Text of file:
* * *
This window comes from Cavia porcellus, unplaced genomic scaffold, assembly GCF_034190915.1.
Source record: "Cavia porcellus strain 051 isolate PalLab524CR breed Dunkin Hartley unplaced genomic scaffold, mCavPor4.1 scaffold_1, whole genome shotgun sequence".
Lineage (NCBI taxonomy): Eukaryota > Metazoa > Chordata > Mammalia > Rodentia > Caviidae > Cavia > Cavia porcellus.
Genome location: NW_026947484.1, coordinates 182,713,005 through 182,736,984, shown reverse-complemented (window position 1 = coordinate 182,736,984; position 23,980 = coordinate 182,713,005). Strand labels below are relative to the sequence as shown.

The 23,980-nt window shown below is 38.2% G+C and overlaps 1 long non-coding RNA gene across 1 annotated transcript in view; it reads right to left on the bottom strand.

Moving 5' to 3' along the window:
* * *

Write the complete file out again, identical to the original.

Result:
This window comes from Cavia porcellus, unplaced genomic scaffold, assembly GCF_034190915.1.
Source record: "Cavia porcellus strain 051 isolate PalLab524CR breed Dunkin Hartley unplaced genomic scaffold, mCavPor4.1 scaffold_1, whole genome shotgun sequence".
Lineage (NCBI taxonomy): Eukaryota > Metazoa > Chordata > Mammalia > Rodentia > Caviidae > Cavia > Cavia porcellus.
Genome location: NW_026947484.1, coordinates 182,713,005 through 182,736,984, shown reverse-complemented (window position 1 = coordinate 182,736,984; position 23,980 = coordinate 182,713,005). Strand labels below are relative to the sequence as shown.

The 23,980-nt window shown below is 38.2% G+C and overlaps 1 long non-coding RNA gene across 1 annotated transcript in view; it reads right to left on the bottom strand.

Moving 5' to 3' along the window: